Amazon faces strikes in Germany on busy Prime Day

  • Amazon workers in Germany chose to strike on Amazon Prime Day, which is usually one of busiest days of the year for the company.
  • Strikes are set to take place in the German cities of Leipzig, Bad Hersfeld, Rheinberg, Werne, Graben and Koblenz.
  • Ver.di, the union behind the strikes, think Amazon workers deserve better pay, working conditions and more respect.



a man riding on the back of a truck: Amazon vans line up at a distribution center to pick up packages for delivery on Amazon Prime Day, July 16, 2019, in Orlando, Florida.


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Amazon vans line up at a distribution center to pick up packages for delivery on Amazon Prime Day, July 16, 2019, in Orlando, Florida.

LONDON — Amazon workers are striking in Germany on Prime Day, which is usually one of busiest days of the year for the e-commerce giant.

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Warehouse workers in the German cities of Leipzig, Bad Hersfeld, Rheinberg, Werne, Graben and Koblenz are due to take part in the strike, which is being organized by German labor union ver.di.

A spokesperson for Amazon told CNBC that customers will still get their orders on time and that the strikes will have no impact on Amazon’s delivery promise.

The strike, taking place on Tuesday and Wednesday, is happening because the union and its members think Amazon workers deserve better pay, working conditions and more respect.

While the exact number of protesters is unknown, ver.di Union Secretary Andre Scheer said he thinks thousands of staff will take part.

Many Amazon customers wait until Prime Day arrives before ordering products they want from the platform. With discounts available across the board, it’s an opportunity to grab a bargain. As buyers rush to Amazon to make purchases, the company’s warehouses are more busy than usual.

“Today our teams, are doing what they do every day — delivering for their customers in an environment that’s fun, engaging and set-up to help them succeed,” an Amazon spokesperson said. “The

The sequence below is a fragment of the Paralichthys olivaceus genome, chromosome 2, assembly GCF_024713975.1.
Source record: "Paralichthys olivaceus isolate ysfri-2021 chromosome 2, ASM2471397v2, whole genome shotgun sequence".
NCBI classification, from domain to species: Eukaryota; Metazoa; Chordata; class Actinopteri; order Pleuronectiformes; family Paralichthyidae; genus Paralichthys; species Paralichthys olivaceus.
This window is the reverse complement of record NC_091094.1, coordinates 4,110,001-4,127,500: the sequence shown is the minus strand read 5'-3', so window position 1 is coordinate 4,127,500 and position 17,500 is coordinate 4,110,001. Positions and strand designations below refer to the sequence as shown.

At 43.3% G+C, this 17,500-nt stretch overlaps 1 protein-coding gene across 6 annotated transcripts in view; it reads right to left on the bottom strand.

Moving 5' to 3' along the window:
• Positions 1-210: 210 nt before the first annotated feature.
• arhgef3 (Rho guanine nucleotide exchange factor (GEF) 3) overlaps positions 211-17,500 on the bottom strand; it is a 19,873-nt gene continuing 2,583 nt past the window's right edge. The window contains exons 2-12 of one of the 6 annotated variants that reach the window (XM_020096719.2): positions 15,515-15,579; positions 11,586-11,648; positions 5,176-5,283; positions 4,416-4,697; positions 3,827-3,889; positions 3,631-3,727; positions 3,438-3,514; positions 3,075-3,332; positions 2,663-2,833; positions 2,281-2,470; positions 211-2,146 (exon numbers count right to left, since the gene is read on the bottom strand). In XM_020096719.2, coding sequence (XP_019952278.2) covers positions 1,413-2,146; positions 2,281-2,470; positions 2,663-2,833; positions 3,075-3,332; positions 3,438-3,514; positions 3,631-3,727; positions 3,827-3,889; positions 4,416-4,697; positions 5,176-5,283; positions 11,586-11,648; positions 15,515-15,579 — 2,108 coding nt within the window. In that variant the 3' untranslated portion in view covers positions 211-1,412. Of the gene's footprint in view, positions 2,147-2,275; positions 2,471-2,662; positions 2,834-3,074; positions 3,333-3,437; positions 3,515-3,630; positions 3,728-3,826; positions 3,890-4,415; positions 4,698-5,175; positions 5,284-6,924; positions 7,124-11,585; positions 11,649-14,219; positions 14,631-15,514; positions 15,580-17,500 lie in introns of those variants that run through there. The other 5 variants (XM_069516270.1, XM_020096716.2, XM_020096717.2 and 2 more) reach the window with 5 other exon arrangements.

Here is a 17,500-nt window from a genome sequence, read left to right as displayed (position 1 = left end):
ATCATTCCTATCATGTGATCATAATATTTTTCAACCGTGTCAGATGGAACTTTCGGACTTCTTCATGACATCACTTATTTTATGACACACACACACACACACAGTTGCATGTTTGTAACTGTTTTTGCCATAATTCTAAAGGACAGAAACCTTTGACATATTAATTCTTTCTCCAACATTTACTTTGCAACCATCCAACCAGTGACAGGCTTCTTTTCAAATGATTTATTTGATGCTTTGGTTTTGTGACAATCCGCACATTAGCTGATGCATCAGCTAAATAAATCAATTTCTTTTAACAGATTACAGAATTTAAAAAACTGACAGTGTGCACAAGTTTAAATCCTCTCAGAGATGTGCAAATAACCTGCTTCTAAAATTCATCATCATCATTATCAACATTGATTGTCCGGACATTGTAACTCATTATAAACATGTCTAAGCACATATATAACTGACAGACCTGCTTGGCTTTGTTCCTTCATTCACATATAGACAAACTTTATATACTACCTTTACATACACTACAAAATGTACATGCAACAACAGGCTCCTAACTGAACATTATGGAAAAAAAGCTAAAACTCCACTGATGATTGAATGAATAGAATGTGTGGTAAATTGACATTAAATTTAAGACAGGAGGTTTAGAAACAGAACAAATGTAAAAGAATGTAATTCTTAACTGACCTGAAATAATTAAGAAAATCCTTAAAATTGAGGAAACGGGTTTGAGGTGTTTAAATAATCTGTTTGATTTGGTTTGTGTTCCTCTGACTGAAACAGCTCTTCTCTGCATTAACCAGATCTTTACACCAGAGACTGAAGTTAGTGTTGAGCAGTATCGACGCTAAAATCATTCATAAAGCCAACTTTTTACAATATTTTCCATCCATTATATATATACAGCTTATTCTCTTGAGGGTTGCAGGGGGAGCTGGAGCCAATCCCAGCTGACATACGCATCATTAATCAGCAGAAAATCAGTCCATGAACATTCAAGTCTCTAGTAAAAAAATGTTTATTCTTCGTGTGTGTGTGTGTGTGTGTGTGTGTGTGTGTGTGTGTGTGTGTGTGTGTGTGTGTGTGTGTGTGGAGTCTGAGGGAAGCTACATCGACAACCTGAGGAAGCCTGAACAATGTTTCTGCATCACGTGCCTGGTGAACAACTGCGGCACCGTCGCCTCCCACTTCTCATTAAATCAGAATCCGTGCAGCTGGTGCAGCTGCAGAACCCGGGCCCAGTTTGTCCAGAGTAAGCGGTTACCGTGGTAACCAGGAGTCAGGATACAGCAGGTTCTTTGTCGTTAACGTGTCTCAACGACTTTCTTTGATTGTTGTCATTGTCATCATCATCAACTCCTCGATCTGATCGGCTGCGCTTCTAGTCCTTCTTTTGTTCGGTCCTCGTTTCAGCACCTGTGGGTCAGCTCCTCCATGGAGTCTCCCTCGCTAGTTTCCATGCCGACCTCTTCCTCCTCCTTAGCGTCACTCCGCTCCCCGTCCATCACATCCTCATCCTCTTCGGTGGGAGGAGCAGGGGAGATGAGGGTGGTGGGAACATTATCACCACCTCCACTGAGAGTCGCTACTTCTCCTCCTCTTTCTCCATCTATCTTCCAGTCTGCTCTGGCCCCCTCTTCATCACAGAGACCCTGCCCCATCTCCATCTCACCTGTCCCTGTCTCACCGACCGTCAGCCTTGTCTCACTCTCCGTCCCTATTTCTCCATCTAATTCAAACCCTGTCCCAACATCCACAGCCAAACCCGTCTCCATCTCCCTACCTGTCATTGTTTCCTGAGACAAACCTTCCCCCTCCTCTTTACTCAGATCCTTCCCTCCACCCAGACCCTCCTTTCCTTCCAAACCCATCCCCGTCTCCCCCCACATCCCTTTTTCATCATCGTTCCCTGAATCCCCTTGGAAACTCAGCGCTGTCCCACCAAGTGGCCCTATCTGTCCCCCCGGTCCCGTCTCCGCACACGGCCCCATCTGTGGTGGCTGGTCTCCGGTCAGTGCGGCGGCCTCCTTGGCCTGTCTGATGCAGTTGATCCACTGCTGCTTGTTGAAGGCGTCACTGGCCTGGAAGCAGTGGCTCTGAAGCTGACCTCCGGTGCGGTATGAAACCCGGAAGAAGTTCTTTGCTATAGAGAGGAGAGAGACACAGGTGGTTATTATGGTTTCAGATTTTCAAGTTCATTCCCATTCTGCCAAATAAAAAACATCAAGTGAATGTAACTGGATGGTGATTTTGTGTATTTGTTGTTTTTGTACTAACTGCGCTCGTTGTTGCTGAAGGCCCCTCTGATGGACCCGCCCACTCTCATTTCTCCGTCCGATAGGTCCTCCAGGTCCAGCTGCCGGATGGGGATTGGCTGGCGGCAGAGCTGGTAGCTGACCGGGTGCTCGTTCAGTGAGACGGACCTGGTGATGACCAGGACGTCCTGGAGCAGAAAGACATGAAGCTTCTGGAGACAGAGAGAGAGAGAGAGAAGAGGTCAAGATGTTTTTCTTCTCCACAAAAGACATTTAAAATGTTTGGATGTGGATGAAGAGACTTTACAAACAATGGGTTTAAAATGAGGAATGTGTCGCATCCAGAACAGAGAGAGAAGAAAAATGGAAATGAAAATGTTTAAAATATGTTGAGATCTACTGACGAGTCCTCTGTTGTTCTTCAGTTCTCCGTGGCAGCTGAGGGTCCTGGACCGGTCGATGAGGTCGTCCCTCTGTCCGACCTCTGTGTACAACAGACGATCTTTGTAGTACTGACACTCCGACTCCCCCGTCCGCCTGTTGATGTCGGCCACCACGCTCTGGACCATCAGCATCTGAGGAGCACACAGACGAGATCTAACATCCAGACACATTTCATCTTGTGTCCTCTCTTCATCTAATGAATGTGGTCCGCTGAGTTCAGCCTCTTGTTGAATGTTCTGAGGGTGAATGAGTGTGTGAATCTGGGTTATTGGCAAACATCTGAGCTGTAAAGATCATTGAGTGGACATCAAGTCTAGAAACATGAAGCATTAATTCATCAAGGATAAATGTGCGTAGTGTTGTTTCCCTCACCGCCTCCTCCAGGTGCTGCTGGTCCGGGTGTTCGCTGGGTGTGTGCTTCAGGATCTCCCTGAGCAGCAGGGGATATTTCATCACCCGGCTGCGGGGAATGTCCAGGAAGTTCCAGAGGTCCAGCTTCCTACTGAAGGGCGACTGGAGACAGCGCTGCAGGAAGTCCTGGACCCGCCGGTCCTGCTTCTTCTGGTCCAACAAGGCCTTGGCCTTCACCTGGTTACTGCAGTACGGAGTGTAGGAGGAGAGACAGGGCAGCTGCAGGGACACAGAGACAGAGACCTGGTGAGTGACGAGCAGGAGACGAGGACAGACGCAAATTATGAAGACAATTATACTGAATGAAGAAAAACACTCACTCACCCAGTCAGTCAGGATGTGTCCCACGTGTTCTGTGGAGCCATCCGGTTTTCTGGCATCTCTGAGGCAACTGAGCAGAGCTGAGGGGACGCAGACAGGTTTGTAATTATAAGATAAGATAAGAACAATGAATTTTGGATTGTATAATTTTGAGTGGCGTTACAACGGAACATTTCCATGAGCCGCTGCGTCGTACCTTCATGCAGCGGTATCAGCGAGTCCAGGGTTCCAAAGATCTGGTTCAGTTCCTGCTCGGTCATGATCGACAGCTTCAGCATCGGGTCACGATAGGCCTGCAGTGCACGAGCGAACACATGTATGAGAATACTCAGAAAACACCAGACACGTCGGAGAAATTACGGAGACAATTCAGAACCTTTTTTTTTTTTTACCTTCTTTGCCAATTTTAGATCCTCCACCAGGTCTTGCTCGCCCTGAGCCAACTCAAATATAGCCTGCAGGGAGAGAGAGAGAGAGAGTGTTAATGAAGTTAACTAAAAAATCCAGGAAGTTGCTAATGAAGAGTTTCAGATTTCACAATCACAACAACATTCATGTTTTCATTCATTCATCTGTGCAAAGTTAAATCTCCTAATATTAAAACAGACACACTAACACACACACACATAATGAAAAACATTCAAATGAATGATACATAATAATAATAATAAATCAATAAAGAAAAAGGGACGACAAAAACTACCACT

Airbnb faces calls for stricter enforcement of rental rules in Ireland

View of Ha’penny bridge on bright sunny day in Dublin, Ireland.

Stricter enforcement on Airbnb and short-term lettings in the Republic of Ireland are needed to protect the housing and rental market. 

That’s according to housing activists and opposition politicians that believe regulations introduced last year need to be bolstered ahead of the difficult months and years ahead for the economy.

Last July, regulations around short-term rentals came into effect with a “one host, one home” model that is enforced by local planning authorities.

Eoin O’Broin, a member of parliament and housing spokesperson for Sinn Féin, the main opposition party, told CNBC that the regulations are sound but fall down when it comes to enforcement as the planning system is a “very slow and laborious process.”

For Airbnb hosts renting out a room in the home that they themselves live in, there was little change.

However, for people renting out second homes, holiday homes and other properties that aren’t their primary residence, they are required to obtain a “change of use” planning approval from their local authority. The regulations were introduced to encourage more properties back onto the long-term market. Rising rent costs in cities like Dublin have been a difficult policy issue as the average rent in the capital has risen to 1,709 euros ($2,010), compared to 1,252 euros in the same quarter five years ago.

However there has been a low number of short-term let planning applications filed with authorities despite the number of listings remaining high, as hosts avoid the lengthy application process.

“We always knew the regulations, even if they were good, would fall foul of weak enforcement if it was left to the local authorities. That’s not a criticism of the councils, it’s just the nature of planning enforcement,” O’Broin said.

Ireland’s Department of Housing,